Career Spotlight: Micropaleontologist Igor Venancio de Oliveira

Igor V. de Oliveria (Photo by: Tim Fulton)   -Nationality: Brazilian                                   -Official Title: Micropaleontologist               -Worked on the JR before: No

Igor Venancio de Oliveira Interview



Please describe your job duties while on the JR. What will you be doing on a daily basis?

                  • I will be working in the PaleoLab identifying planktonic foraminifera species in order to have an idea about the age of the sediments that we collect on this expedition.

Describe one instrument or tool that is essential for you to do your job? Or a piece of equipment on the JR that is useful and why – what does it do?

                  • The most important instrument for my job is the microscope, because it is not possible to identify the species of planktonic foraminifera without this equipment.

Why is your work (or research) important? What question are you trying to answer or how does your work/research help assist/advance scientific knowledge?

  • Paleoclimate studies are important because it gives us an idea of the possible climate scenarios that can occur again in the future. So we need to better understand the past in order to be able to make better model simulations for the future climate. My main interest is to understand paleoceanographic changes in the South Atlantic and how it influences the global climate.

What made you choose a career at sea or career that involves the ocean?

  • When I was a kid, I had a few experiences sailing in optimist classes (a small, single-handed sailing dinghy) and, since then, I like all experiences related to the ocean.


Micropaleontologist Igor Venancio de Oliveira in the JR Paleo-Lab on Exp383 (Photo credit: Xiangyu Zhao)

What are you most excited about for this expedition and/or being on the JR?

  • It is my first expedition with the JR and I am excited just to be onboard, but I am also excited about the excellent sediment cores that we will get!

What are three things you think are needed for a successful expedition at sea? And Why!

  • Team work because we need to share information between different groups in order to understand the records.
  • Good laboratory facilities so we can extract good quality data from the cores we collect.
  • A multidisciplinary team of scientist that can provide different information about the records.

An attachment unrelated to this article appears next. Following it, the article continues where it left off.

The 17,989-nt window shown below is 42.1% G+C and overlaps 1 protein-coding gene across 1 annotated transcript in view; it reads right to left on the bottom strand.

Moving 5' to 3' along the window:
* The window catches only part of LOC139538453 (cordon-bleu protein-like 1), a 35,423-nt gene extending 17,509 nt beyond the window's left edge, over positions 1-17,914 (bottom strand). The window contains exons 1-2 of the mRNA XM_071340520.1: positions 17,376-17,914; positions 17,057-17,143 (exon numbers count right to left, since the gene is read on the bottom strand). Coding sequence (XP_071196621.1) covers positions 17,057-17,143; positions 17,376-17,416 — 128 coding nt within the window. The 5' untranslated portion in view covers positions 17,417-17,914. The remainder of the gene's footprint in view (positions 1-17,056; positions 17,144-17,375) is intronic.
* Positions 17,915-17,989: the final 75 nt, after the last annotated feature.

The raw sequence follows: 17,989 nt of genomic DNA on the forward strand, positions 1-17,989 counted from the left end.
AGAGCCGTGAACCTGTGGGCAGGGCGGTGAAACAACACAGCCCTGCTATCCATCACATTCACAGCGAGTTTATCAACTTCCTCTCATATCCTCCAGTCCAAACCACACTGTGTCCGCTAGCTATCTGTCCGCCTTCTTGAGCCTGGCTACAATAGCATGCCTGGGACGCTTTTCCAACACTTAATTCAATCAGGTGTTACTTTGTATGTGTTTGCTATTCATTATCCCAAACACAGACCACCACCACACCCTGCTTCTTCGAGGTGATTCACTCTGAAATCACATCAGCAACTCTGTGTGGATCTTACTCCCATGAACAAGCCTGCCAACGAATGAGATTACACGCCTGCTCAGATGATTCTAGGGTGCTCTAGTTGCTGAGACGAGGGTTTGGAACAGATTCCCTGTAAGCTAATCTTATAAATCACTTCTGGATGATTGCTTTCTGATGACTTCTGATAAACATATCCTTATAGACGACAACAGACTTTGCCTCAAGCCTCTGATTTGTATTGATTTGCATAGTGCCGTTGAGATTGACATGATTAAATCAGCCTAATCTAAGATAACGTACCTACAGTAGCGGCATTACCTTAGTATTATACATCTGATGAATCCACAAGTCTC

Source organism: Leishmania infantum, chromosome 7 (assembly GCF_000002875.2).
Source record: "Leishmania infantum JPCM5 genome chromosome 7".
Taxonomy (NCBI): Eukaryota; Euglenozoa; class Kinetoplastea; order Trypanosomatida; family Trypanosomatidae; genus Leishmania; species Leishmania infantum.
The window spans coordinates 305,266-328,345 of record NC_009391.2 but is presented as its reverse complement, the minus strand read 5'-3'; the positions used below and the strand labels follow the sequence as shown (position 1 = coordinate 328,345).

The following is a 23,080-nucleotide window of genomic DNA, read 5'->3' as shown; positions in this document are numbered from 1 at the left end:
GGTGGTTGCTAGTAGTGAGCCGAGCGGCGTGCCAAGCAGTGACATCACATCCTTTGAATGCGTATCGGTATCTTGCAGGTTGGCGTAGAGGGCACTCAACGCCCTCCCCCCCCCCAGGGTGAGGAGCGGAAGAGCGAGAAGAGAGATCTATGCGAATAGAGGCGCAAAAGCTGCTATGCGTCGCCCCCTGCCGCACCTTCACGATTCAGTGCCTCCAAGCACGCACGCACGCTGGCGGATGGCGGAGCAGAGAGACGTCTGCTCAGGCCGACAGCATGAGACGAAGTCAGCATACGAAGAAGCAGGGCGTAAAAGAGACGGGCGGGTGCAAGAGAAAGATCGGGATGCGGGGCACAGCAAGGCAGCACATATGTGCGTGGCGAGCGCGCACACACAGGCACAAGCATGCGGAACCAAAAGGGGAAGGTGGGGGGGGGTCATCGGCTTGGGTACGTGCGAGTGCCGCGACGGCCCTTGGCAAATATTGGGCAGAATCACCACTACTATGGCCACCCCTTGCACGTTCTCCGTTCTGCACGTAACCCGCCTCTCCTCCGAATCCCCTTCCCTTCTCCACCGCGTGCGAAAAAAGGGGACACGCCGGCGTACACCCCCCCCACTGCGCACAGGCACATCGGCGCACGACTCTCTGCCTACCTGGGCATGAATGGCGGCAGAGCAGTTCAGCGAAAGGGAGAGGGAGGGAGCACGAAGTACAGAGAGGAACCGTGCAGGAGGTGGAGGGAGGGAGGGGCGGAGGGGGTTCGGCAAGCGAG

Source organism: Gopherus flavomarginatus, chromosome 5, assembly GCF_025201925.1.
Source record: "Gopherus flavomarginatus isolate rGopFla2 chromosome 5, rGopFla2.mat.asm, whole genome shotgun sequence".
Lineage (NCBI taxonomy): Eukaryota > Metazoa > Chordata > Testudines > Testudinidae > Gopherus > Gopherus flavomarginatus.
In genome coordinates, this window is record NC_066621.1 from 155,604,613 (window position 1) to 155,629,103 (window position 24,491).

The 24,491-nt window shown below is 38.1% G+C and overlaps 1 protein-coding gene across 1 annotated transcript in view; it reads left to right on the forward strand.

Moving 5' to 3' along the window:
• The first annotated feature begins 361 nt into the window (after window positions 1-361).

If you could answer one question about our Earth – what would it be and why?

  • How will Earth’s climate change in the future? We need to know this in order to be prepared for future changes.

What is your favorite sea creature and why?

  • Forams – because my work is studying the ecology of planktonic foraminifera and the application of proxies using these organisms.


Electron Scanning Microscope image of a Foram (Image by Igor Venancio de Oliveira on Exp383).

When did you know you wanted to pursue a career in science or an ocean science career?

  • In 2009, when I was doing my studies at the Universidade Federal Fluminense (UFF) in Brazil and joined a research group focused on paleoceanographic studies. I was fascinated about the topics that the group was studying and I decided that I wanted to work on these topics too.

What do you personally hope to gain or experience while on EXP383?

  • To learn more about biostratigraphy of foraminifera and about general description of sediment cores.

What message do you have for anyone considering a career at sea or a career involving the ocean sciences?

  • If you are interested in a career in ocean sciences you should pursue it! There are many interesting topics in this field of research and going on expeditions at sea is just great!

What do you do back home when not on the JR?

  • I work as a postdoc in the National Institute of Spatial Research (INPE – Brazil). Besides that, I like to play football with my friends, read good books, going to the cinema, travel, etc.

Do you get sea sick? If yes or sometimes, please also select the other tab and describe how you cope with it.

  • No

The need for space comes in many forms. Which type of space, in general, is the most important to you?

  • ___ Personal Space
  • ___ Creative Space
  • ___ Outdoor Space
  • ___ Emotional Space
  • ___ Physical Space
  • ___ Spiritual or Meditative
  • ___ Outer Space
  • ___ Community Space
  • _X_ Quite Space
  • ___ Productive/Work Space
  • ___ Digital/Virtual Space
  • ___ Public Space
  • ___ Inner Space
  • ___ Other:

Why that type of space? What makes it important to you and will it be available while on the JR?

  • I like to have some quite space so I can be away from the chaos and to be able to relax. I think that on the JR we can have this kind of space, which is a good thing for me.
Sian Proctor
Dr. Sian Proctor is an analog astronaut, geoscientist, and science communicator with a passion for space exploration. She believes that when we solve issues dealing with space exploration, we also solve for issues on Earth. Dr. Proctor is a geology, sustainability, and planetary science professor at South Mountain Community College, Phoenix, Arizona. She has a B.S. in Environmental Science, an M.S. in Geology, and a Ph.D. in Science Education.
More articles by: Sian Proctor

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